One of the great mysteries of debates around climate change is why so many people actively exaggerate the growth and current levels of renewable energy. If you really cared about climate change you should be motivated to accurately appraise where we are, and such appraisals are always sobering. A belief that renewable energy is supplying more energy than it really is should be counter productive. Yet, any observer of environmentalist’s attitude to German solar power will realise this is not the case. Hype and exaggeration is all that we get.
Consider these two facts: solar panels provided 50% of German electricity for a couple of hours one Saturday afternoon last May, but in total solar provided 4.6% of German electricity last year. The second statistic is what matters, yet any survey of green reporting of the issue shows that peak solar power is all that gets reported. Many people even believe that German now gets 50% of its electricity from solar all year round, not just on the occasional sunny afternoon.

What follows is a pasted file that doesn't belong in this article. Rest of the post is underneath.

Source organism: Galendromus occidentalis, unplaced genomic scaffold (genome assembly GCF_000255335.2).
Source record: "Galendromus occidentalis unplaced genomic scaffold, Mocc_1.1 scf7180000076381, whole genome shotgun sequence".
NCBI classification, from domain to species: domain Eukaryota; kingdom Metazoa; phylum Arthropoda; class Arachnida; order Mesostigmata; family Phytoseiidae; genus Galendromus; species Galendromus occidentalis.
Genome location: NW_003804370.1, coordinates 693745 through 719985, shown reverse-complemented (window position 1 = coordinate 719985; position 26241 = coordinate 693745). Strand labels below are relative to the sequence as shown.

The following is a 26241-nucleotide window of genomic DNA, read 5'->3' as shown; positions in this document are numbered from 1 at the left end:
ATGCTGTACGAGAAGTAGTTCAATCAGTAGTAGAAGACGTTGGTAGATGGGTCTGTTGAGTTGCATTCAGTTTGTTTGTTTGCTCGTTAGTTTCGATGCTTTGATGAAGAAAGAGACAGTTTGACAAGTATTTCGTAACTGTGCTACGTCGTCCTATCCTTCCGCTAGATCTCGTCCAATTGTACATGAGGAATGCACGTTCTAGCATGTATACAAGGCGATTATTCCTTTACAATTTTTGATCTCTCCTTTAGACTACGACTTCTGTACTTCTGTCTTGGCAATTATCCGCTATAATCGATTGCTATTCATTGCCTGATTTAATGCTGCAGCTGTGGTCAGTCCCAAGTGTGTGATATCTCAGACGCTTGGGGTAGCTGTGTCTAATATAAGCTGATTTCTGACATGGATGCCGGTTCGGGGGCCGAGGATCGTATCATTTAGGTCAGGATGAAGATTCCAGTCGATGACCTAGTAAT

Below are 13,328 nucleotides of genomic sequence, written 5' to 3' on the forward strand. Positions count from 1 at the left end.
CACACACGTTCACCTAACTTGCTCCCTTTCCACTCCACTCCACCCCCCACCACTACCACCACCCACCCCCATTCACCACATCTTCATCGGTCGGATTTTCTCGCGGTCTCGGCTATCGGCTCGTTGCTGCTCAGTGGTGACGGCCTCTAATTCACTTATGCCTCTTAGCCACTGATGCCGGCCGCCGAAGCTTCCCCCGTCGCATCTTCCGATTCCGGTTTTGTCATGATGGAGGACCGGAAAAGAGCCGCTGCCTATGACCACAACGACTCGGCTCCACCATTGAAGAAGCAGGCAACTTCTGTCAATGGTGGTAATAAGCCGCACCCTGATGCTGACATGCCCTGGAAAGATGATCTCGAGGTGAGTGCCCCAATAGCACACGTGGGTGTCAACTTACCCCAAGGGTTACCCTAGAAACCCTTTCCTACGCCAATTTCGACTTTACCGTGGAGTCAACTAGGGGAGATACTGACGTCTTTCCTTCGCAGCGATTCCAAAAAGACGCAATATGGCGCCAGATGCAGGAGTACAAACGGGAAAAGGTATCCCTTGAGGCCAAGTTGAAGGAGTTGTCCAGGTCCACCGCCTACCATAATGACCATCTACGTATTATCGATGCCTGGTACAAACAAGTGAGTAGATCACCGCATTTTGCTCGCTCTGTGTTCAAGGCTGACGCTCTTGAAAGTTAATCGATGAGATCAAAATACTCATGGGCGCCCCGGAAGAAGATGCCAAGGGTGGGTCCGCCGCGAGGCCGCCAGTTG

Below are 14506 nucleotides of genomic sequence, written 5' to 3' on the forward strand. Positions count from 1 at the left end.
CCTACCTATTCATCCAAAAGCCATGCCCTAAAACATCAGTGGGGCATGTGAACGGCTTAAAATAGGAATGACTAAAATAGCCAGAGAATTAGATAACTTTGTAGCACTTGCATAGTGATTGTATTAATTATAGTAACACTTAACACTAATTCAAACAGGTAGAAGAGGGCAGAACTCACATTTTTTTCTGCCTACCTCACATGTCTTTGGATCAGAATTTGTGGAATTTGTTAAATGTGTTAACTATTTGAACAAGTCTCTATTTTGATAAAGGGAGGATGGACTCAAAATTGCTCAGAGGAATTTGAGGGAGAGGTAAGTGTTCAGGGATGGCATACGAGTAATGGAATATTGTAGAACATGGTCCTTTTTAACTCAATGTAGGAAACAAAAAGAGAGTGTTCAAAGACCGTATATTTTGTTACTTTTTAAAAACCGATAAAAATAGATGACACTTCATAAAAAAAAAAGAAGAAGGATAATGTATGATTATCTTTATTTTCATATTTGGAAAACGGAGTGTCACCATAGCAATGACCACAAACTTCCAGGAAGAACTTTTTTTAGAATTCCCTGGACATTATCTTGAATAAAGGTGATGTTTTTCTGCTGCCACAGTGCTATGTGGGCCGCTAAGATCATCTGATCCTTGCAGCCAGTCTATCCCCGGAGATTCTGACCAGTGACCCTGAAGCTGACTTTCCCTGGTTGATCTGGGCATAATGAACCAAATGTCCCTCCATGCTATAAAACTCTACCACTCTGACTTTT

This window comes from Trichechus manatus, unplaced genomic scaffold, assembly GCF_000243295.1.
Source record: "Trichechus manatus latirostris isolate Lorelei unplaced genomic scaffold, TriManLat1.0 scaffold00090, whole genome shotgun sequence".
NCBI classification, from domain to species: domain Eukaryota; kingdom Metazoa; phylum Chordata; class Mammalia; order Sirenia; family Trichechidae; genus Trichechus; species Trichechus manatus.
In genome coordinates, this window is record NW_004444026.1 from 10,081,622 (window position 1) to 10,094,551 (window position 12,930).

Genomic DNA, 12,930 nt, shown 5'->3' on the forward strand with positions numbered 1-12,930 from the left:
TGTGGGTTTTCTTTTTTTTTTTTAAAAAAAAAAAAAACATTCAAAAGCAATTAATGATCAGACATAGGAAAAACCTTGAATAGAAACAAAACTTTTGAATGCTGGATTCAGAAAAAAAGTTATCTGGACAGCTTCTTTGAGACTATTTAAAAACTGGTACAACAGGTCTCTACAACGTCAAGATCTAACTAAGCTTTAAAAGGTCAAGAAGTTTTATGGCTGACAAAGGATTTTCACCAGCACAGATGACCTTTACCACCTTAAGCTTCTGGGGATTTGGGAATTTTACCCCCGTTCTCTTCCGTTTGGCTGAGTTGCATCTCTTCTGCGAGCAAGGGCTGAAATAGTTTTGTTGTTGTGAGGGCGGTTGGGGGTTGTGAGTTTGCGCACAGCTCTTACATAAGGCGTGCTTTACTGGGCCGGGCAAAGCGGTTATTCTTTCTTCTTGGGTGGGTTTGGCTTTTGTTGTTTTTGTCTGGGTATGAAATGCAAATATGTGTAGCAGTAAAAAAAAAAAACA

And this leads me to one of the more egregious examples of this. CleanTechnica is not what you would consider calling a site that provides sober analysis. The general attitude is probably “read that press release, and hype it up some more.” So this recent report on German solar is not exactly surprising. But the graph below is particularly awful, even by the stands of CleanTechnica.
Those things on the right are the output from the Fukushima power plant, and a new EPR nuclear reactor. Clearly the author thinks the average reader is stupid enough to draw the conclusion that solar power produces far more electricity than the Fukushima power plant. Yet, if you redrew this graph to show average output of Germany’s 33 GW of solar things would not look so impressive. But I guess an average of 3.4 GW lacks the impact of a peak of 24 GW.
Now, as I fear I always need to point out, these observations are not “anti-renewables” or “pro-nuclear” they are merely pro-arithmetic.